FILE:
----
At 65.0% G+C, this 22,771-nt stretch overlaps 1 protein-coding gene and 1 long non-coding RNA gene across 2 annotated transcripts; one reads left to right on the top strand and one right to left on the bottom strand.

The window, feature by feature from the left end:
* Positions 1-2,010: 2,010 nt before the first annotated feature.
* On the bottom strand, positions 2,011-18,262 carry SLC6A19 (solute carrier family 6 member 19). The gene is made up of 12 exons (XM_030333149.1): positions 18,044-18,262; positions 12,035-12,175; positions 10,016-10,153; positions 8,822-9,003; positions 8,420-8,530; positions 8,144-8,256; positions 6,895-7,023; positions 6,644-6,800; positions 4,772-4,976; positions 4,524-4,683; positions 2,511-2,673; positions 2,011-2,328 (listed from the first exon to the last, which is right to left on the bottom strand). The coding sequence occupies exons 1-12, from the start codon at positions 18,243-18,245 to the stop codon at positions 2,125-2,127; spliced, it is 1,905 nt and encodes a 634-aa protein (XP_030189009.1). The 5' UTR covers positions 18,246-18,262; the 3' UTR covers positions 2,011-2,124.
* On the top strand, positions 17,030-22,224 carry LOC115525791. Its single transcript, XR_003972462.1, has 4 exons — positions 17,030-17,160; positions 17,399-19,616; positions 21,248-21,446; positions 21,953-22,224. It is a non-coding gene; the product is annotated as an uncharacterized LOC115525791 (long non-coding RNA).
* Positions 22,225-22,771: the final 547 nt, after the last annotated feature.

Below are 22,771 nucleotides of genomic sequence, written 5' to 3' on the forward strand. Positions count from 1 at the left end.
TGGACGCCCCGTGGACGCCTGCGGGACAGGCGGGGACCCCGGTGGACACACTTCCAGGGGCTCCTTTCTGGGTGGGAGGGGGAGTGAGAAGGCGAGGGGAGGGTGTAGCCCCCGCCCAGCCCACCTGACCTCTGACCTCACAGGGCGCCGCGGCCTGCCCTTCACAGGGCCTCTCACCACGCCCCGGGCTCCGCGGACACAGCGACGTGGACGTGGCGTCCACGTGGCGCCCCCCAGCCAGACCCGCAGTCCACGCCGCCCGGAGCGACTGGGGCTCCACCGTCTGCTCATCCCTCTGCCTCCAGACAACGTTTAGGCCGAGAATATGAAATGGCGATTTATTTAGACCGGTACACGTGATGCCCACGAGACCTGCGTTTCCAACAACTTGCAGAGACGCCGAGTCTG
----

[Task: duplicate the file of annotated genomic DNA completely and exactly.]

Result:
At 65.0% G+C, this 22,771-nt stretch overlaps 1 protein-coding gene and 1 long non-coding RNA gene across 2 annotated transcripts; one reads left to right on the top strand and one right to left on the bottom strand.

The window, feature by feature from the left end:
* Positions 1-2,010: 2,010 nt before the first annotated feature.
* On the bottom strand, positions 2,011-18,262 carry SLC6A19 (solute carrier family 6 member 19). The gene is made up of 12 exons (XM_030333149.1): positions 18,044-18,262; positions 12,035-12,175; positions 10,016-10,153; positions 8,822-9,003; positions 8,420-8,530; positions 8,144-8,256; positions 6,895-7,023; positions 6,644-6,800; positions 4,772-4,976; positions 4,524-4,683; positions 2,511-2,673; positions 2,011-2,328 (listed from the first exon to the last, which is right to left on the bottom strand). The coding sequence occupies exons 1-12, from the start codon at positions 18,243-18,245 to the stop codon at positions 2,125-2,127; spliced, it is 1,905 nt and encodes a 634-aa protein (XP_030189009.1). The 5' UTR covers positions 18,246-18,262; the 3' UTR covers positions 2,011-2,124.
* On the top strand, positions 17,030-22,224 carry LOC115525791. Its single transcript, XR_003972462.1, has 4 exons — positions 17,030-17,160; positions 17,399-19,616; positions 21,248-21,446; positions 21,953-22,224. It is a non-coding gene; the product is annotated as an uncharacterized LOC115525791 (long non-coding RNA).
* Positions 22,225-22,771: the final 547 nt, after the last annotated feature.

Below are 22,771 nucleotides of genomic sequence, written 5' to 3' on the forward strand. Positions count from 1 at the left end.
TGGACGCCCCGTGGACGCCTGCGGGACAGGCGGGGACCCCGGTGGACACACTTCCAGGGGCTCCTTTCTGGGTGGGAGGGGGAGTGAGAAGGCGAGGGGAGGGTGTAGCCCCCGCCCAGCCCACCTGACCTCTGACCTCACAGGGCGCCGCGGCCTGCCCTTCACAGGGCCTCTCACCACGCCCCGGGCTCCGCGGACACAGCGACGTGGACGTGGCGTCCACGTGGCGCCCCCCAGCCAGACCCGCAGTCCACGCCGCCCGGAGCGACTGGGGCTCCACCGTCTGCTCATCCCTCTGCCTCCAGACAACGTTTAGGCCGAGAATATGAAATGGCGATTTATTTAGACCGGTACACGTGATGCCCACGAGACCTGCGTTTCCAACAACTTGCAGAGACGCCGAGTCTG